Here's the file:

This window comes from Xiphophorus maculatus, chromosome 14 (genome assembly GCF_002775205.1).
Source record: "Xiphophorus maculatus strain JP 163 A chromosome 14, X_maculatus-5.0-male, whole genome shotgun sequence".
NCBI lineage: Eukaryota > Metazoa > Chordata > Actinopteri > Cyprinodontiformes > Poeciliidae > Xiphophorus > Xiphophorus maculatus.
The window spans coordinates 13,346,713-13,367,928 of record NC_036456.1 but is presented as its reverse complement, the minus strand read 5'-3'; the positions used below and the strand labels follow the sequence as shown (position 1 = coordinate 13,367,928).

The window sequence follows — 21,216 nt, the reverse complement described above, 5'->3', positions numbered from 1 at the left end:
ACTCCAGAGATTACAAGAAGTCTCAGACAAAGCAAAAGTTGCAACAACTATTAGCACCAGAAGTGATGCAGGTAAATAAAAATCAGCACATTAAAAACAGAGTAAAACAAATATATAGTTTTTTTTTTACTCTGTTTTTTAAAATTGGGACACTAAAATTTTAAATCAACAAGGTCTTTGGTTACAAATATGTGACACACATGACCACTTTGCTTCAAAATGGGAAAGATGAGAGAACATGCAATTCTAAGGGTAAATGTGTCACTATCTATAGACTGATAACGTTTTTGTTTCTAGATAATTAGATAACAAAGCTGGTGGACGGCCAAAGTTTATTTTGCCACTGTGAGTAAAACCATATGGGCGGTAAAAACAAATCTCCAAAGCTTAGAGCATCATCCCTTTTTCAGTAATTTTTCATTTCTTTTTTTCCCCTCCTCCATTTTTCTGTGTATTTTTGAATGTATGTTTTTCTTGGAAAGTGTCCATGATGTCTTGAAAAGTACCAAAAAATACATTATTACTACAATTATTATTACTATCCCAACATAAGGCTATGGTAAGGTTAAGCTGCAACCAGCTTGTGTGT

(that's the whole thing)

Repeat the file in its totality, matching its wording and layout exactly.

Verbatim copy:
This window comes from Xiphophorus maculatus, chromosome 14 (genome assembly GCF_002775205.1).
Source record: "Xiphophorus maculatus strain JP 163 A chromosome 14, X_maculatus-5.0-male, whole genome shotgun sequence".
NCBI lineage: Eukaryota > Metazoa > Chordata > Actinopteri > Cyprinodontiformes > Poeciliidae > Xiphophorus > Xiphophorus maculatus.
The window spans coordinates 13,346,713-13,367,928 of record NC_036456.1 but is presented as its reverse complement, the minus strand read 5'-3'; the positions used below and the strand labels follow the sequence as shown (position 1 = coordinate 13,367,928).

The window sequence follows — 21,216 nt, the reverse complement described above, 5'->3', positions numbered from 1 at the left end:
ACTCCAGAGATTACAAGAAGTCTCAGACAAAGCAAAAGTTGCAACAACTATTAGCACCAGAAGTGATGCAGGTAAATAAAAATCAGCACATTAAAAACAGAGTAAAACAAATATATAGTTTTTTTTTTACTCTGTTTTTTAAAATTGGGACACTAAAATTTTAAATCAACAAGGTCTTTGGTTACAAATATGTGACACACATGACCACTTTGCTTCAAAATGGGAAAGATGAGAGAACATGCAATTCTAAGGGTAAATGTGTCACTATCTATAGACTGATAACGTTTTTGTTTCTAGATAATTAGATAACAAAGCTGGTGGACGGCCAAAGTTTATTTTGCCACTGTGAGTAAAACCATATGGGCGGTAAAAACAAATCTCCAAAGCTTAGAGCATCATCCCTTTTTCAGTAATTTTTCATTTCTTTTTTTCCCCTCCTCCATTTTTCTGTGTATTTTTGAATGTATGTTTTTCTTGGAAAGTGTCCATGATGTCTTGAAAAGTACCAAAAAATACATTATTACTACAATTATTATTACTATCCCAACATAAGGCTATGGTAAGGTTAAGCTGCAACCAGCTTGTGTGT